8. I'd much rather have the raw, unvarnished truth. It makes my life so much more interesting as I spend months justifying why he doesn't call, why he stands me up, why he ignores my birthday. Not to mention one way transmissions of witty cards, newsy emails, and occasional stop-bys, but only when I look sensational. Much better for the imagination and to the development of a much more comfortable delusional reality to get the truth and then make believe I didn't hear it, don't you think? (BTW - the above is meant as a rueful joke on myself. A little bit of parody, but enough truth to make it sting somewhat).
  9. Jem, course I do! Thanks for the tip about 'should's. I ...ummm...should have known this by now, and am generally careful about nagging, as I detest it when people do it to me! I think it all comes down to the seductive aura of memory.. Haven't seen him for about a month and find myself thinking about him a lot with little if any rationale. A turn of phrase, a particular type of pronation seen in a stranger jogging-with-dog, a profile.. with you, the qualities that led to reverie were your (admitted - THAT was not projection!) smartness and your quality of sweetness and compassion. The rest was reverie. But I'm very, very, very fond of him. Not an insult that you were in the same thought bubble!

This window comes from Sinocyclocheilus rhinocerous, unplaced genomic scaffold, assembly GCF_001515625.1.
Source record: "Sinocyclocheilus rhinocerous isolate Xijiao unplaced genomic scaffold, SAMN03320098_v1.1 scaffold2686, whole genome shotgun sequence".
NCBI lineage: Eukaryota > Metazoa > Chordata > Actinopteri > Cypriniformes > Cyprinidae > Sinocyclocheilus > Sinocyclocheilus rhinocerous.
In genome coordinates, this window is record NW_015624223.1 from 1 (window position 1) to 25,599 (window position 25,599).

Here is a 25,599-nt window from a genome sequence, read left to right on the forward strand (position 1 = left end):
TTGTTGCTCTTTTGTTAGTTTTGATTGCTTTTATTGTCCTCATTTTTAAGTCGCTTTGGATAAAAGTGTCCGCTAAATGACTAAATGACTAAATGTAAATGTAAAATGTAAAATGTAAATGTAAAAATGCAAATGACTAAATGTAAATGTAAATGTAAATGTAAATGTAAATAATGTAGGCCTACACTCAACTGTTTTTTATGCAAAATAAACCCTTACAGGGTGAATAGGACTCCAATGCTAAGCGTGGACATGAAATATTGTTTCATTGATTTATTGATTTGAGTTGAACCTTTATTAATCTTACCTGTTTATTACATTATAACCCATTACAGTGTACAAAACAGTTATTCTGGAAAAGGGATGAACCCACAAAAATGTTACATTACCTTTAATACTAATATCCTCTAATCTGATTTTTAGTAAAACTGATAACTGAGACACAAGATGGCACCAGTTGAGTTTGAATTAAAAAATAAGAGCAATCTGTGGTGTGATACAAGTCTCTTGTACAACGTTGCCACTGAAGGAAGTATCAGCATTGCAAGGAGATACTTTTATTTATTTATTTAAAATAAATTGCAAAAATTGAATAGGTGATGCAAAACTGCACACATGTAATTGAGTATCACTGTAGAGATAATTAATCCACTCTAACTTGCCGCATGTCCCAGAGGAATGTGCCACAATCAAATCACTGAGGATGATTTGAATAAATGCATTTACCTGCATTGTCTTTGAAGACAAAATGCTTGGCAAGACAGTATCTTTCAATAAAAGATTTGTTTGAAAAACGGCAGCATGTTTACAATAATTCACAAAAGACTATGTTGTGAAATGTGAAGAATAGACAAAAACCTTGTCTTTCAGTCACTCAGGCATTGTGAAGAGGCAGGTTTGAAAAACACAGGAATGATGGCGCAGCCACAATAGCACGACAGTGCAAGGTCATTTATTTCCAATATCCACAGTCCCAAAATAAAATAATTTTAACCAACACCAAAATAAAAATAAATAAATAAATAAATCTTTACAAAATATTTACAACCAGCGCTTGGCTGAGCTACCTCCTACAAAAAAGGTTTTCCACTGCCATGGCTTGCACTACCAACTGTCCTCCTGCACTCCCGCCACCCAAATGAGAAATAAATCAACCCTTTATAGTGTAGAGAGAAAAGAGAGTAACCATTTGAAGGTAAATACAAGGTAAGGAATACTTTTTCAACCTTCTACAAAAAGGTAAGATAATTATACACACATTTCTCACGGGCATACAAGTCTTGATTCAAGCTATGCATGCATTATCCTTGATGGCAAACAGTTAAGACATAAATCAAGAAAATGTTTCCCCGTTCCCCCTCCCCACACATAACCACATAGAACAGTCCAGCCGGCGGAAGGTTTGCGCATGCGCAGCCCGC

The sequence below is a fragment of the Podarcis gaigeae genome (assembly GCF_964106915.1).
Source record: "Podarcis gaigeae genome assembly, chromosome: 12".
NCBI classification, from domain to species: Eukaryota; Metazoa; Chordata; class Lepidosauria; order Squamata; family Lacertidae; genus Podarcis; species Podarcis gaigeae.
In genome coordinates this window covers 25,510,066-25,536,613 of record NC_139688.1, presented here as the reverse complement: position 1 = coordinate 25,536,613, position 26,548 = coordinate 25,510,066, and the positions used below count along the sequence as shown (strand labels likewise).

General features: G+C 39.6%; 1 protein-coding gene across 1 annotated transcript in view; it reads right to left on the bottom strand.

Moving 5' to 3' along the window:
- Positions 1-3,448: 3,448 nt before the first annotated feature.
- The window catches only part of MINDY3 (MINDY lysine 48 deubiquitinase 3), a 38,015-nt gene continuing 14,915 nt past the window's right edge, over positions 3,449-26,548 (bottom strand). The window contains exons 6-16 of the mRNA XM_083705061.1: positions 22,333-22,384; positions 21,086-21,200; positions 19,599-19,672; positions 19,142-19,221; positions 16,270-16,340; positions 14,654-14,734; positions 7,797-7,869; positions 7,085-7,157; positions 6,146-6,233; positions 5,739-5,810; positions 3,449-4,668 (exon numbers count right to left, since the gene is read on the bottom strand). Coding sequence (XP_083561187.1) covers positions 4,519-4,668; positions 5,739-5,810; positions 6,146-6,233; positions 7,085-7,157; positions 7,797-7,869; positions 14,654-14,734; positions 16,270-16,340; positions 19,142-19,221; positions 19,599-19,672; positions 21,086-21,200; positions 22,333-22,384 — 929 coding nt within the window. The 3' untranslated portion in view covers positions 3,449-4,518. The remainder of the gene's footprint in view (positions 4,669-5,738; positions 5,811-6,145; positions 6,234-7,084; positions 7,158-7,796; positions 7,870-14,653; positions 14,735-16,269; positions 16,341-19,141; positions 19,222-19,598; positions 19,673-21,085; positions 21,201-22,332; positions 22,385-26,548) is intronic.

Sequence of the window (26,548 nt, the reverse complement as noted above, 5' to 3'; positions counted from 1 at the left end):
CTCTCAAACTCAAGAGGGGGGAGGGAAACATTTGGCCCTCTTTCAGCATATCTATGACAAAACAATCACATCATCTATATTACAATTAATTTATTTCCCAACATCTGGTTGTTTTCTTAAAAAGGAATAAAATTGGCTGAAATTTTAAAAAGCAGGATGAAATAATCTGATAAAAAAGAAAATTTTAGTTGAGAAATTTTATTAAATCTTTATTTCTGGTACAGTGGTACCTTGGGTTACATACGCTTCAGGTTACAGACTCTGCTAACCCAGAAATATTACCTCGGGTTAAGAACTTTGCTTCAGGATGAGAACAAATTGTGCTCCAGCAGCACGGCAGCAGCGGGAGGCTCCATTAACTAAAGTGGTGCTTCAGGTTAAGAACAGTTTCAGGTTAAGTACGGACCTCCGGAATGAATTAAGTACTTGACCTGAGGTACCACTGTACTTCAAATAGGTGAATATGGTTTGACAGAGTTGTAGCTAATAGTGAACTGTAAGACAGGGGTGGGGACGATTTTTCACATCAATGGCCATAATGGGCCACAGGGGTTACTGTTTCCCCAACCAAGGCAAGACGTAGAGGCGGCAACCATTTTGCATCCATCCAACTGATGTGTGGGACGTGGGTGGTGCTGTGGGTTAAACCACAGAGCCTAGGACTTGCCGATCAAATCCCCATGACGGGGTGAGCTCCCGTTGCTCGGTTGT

10. Yikes, Jem! I apologize wholeheartedly - of COURSE I didn't know that you'd already gone the meds route. I may not be the brightest bulb in the chandelier, but I'd have to be an absolute mudrock dodo to have suggested that you try 'em when you have already! Mostly I hang out on Depression when I'm depressed. If you wrote about your meds there I likely would have known. Otherwise I just surf and pick topics that you've commented on that also sound insightful to me. My meds history is not interesting to me, and (sorry) other people's meds histories are therefore unlikely to catch my attention. Second, I apologize for having given the impression that you are a play by play replay of my sweetheart. Mostly, the thing that made me respond to your post was the sad way you said that your sweethearts keep leaving you --in fear? So, while I started out thinking about the compassion and fundamental sweetness, super writing ability, and PTSD that you both share, after a few paragraphs I just started thinking about him and how odd it is that we are together and the other things about HIM I find interesting and captivating. I guess the major point is that I'm not that unusual of a depressive, and I have not run away from my guy shrieking and screaming. Far from it, have been with him for four years, and the next steps are really up to him. Personally, I would be devastated if he were to just take off suddenly one night. It appears that I really stepped on your toes about dogs and kids - although I would not presume to guess how you feel about them, if I were a betting person I would have bet that you like them as well. Note that I did say about my guy that he likes them, they in turn are drawn to him, but he has opted out of the genetic lottery. For which I am profoundly grateful, since I've no taste for re-enlisting. Perhaps I'm wrong, I frequently am, but I think my greatest crime is that I did not know your meds history. Now I do. My secondary crime is that I sort of caught the end of your kite tail, and from thinking about the things that you seem to me to have in common, all good things, and all things for which a (hot? sophisticated? petite and thin? -- OK, the hot and sophisticated are stretches, but one can dream) woman would be very happy to stick around. I then got distracted in just thinking about him and the things I like so well about him. Course you're not a carbon copy!! Again, sorry for not knowing your meds history better. Am glad you are working it through. Please don't bite my head off. I was not criticizing you. Peace.